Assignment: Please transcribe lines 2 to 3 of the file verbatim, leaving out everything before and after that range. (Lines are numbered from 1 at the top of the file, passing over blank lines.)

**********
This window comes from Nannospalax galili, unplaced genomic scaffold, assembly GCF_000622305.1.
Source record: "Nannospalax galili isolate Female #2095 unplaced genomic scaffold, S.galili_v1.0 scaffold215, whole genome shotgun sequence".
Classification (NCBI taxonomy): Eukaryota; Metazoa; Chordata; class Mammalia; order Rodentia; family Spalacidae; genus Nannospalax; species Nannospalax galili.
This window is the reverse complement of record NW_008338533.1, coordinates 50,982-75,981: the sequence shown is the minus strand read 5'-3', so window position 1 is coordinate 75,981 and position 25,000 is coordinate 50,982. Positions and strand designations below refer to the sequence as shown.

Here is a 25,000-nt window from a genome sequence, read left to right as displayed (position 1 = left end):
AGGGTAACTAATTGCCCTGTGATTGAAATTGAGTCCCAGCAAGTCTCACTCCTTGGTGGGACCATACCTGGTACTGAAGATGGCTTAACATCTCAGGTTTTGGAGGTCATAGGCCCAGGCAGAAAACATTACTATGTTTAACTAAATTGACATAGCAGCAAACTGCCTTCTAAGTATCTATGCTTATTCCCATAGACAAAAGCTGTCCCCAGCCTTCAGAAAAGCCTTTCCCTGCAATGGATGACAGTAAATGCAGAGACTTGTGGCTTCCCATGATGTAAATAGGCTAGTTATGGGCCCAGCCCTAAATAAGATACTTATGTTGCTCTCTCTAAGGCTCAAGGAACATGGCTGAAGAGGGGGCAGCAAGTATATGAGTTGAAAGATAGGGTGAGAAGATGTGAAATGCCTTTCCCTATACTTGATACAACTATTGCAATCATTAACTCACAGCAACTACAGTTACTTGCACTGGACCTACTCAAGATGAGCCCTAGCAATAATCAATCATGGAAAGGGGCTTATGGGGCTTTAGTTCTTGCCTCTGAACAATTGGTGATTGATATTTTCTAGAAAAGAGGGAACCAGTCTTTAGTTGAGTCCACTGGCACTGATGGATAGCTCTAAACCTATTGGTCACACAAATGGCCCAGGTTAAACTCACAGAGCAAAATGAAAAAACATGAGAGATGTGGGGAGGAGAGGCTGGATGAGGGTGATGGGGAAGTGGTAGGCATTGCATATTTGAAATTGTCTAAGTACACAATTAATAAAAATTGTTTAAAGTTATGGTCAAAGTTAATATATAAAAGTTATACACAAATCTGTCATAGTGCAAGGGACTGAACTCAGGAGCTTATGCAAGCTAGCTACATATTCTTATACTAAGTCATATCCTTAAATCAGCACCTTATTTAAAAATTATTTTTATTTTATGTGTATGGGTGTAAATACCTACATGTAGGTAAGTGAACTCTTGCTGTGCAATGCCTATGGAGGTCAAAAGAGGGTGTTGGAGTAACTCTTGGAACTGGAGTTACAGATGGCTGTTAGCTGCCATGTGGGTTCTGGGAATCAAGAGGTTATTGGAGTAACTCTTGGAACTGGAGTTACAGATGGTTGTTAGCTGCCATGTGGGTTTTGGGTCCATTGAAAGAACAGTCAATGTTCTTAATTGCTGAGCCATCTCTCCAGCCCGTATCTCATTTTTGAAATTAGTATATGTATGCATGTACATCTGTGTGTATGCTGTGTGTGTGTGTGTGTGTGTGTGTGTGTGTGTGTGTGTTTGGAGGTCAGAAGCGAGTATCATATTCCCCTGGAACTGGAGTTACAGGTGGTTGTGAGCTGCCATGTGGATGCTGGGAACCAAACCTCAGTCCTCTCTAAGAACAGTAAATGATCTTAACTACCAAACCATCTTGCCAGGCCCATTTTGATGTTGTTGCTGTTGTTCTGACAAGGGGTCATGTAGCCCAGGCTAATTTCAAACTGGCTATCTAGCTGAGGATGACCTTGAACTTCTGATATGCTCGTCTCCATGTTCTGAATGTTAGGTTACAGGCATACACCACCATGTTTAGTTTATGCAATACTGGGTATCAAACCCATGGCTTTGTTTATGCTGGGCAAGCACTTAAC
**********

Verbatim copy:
Source record: "Nannospalax galili isolate Female #2095 unplaced genomic scaffold, S.galili_v1.0 scaffold215, whole genome shotgun sequence".
Classification (NCBI taxonomy): Eukaryota; Metazoa; Chordata; class Mammalia; order Rodentia; family Spalacidae; genus Nannospalax; species Nannospalax galili.